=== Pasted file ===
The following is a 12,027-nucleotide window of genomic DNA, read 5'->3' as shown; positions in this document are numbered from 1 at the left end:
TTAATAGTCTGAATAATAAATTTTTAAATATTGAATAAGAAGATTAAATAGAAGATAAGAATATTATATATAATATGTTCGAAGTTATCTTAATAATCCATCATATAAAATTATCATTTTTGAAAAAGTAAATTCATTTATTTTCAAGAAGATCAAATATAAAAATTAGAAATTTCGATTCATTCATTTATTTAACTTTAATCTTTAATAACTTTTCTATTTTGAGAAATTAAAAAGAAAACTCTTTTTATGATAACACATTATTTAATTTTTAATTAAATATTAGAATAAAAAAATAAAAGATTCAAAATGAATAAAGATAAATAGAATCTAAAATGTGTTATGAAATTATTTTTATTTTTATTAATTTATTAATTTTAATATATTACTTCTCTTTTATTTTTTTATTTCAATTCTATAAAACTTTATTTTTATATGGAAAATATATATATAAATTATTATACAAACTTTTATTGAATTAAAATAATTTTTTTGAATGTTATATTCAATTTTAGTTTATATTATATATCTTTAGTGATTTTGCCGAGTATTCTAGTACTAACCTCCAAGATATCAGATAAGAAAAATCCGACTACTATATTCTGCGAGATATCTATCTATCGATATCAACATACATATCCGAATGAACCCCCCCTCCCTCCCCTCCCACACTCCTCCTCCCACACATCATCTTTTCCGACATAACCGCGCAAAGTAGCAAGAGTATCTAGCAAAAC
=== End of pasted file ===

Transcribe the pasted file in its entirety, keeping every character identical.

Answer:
The following is a 12,027-nucleotide window of genomic DNA, read 5'->3' as shown; positions in this document are numbered from 1 at the left end:
TTAATAGTCTGAATAATAAATTTTTAAATATTGAATAAGAAGATTAAATAGAAGATAAGAATATTATATATAATATGTTCGAAGTTATCTTAATAATCCATCATATAAAATTATCATTTTTGAAAAAGTAAATTCATTTATTTTCAAGAAGATCAAATATAAAAATTAGAAATTTCGATTCATTCATTTATTTAACTTTAATCTTTAATAACTTTTCTATTTTGAGAAATTAAAAAGAAAACTCTTTTTATGATAACACATTATTTAATTTTTAATTAAATATTAGAATAAAAAAATAAAAGATTCAAAATGAATAAAGATAAATAGAATCTAAAATGTGTTATGAAATTATTTTTATTTTTATTAATTTATTAATTTTAATATATTACTTCTCTTTTATTTTTTTATTTCAATTCTATAAAACTTTATTTTTATATGGAAAATATATATATAAATTATTATACAAACTTTTATTGAATTAAAATAATTTTTTTGAATGTTATATTCAATTTTAGTTTATATTATATATCTTTAGTGATTTTGCCGAGTATTCTAGTACTAACCTCCAAGATATCAGATAAGAAAAATCCGACTACTATATTCTGCGAGATATCTATCTATCGATATCAACATACATATCCGAATGAACCCCCCCTCCCTCCCCTCCCACACTCCTCCTCCCACACATCATCTTTTCCGACATAACCGCGCAAAGTAGCAAGAGTATCTAGCAAAAC